Conclusion: Please let it not rain significantly before I can get the builder to come and figure out what's going on up there. <weep>

---
[1] Linguistic sidebar: Is it universal with adjectives to have the absolute ('bad'), the comparative ('worse'), and the superlative ('worst')? I'm wondering because lots of languages have three degrees of distance (Spanish: aquí, allí, allá; Māori: tēnei, tēnā, tērā; even English used to have here, there, yonder) but then there's occasional glorious exceptions like Malagasy which has seven. So now I'm imagining a language with multiple degrees of comparison, kind of like: bad > worse > worser > worst > worstest. Ripping up rotten underlay is the worstest.
zeborah: Zebra against a barcode background, walking on the word READ (books)
Okay, so I learned it from someone on the #eqnz Twitter feed, but that's not the point.

The point is this: I'm clearly behind the linguistic times, because this has been around for at least two years, and the word is this:

roflnui

New Zealanders may be able to parse it without aid. (I only had trouble the first time I saw it today because it was ROFLNUI so I thought it was all an acronym.) It's apparently pronounced "roffle-nui". It's derived from the acronym for "rolling on the floor laughing" plus the Māori word "nui" = "big" and thus means something like "this is hilarious!"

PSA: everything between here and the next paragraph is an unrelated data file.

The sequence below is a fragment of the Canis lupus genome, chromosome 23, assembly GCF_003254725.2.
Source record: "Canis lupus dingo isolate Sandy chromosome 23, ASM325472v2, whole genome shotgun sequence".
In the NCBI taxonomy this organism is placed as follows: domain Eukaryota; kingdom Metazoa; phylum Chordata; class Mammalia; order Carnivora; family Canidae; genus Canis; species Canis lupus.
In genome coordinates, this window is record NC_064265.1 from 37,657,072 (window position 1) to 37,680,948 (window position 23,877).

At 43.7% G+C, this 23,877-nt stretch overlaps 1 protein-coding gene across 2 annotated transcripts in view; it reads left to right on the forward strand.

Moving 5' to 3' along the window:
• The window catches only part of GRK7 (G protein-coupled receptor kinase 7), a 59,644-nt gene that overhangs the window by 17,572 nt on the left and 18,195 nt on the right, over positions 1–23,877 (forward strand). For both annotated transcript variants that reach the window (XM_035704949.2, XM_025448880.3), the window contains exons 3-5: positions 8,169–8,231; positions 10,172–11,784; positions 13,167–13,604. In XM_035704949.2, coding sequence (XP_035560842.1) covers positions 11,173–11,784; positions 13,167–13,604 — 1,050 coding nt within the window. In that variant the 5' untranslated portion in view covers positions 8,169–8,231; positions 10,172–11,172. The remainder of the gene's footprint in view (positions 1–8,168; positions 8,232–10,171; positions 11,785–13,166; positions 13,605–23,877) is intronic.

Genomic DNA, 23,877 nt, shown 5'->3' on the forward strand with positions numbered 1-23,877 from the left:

I really love New Zealand English.

I forgot to mention something earthquake-related but I've forgotten what it was again and anyway I said this wasn't an earthquake post, so I'll just go to bed instead.
zeborah: Zebra with stripes falling off (stress and confusion)
"What makes a man betray his own family?"

"The same thing that makes him kill a friend. Or let him kill himself."


So this scene is slightly less stuck than the previous 2023 scenes(*) but it's still the kind of thing where I
  • write a sentence,
  • check all my rss feeds,
  • write three sentences,
  • check my feeds,
  • delete four sentences,
  • check my feeds,
  • replace them with four sentences and, in an absolute brainwave, a fifth;
  • check my feeds,
  • decide these sentences might actually stay,
  • check my feeds,
  • peer at my sentences for a long time,
  • and start contemplating causative modal verbs, how these are (in various languages) lexically or grammatically encoded, and what categories there are other than "make someone do something" and "let someone do something".
I thought of "force" but I think that's just a (more intense) synonym of "make".

Irina enabled this cat-vacuuming of mine by suggesting:
  • get smn to do smthg,
  • take care that smn does smthg,
  • have smn do smthg.
Thinking more. What I'm talking about are verbs that describe the subject's part in an action that is actually being performed by someone else. Which also suggests to me maybe help someone do something, and sort-of-negatives like hinder or stop someone doing something.

Which gives me a draft classification of:
  • I make them do it (synonyms include force) - this is a causative, pure and simple. I want it to happen, they probably don't, but because of me it happens anyway.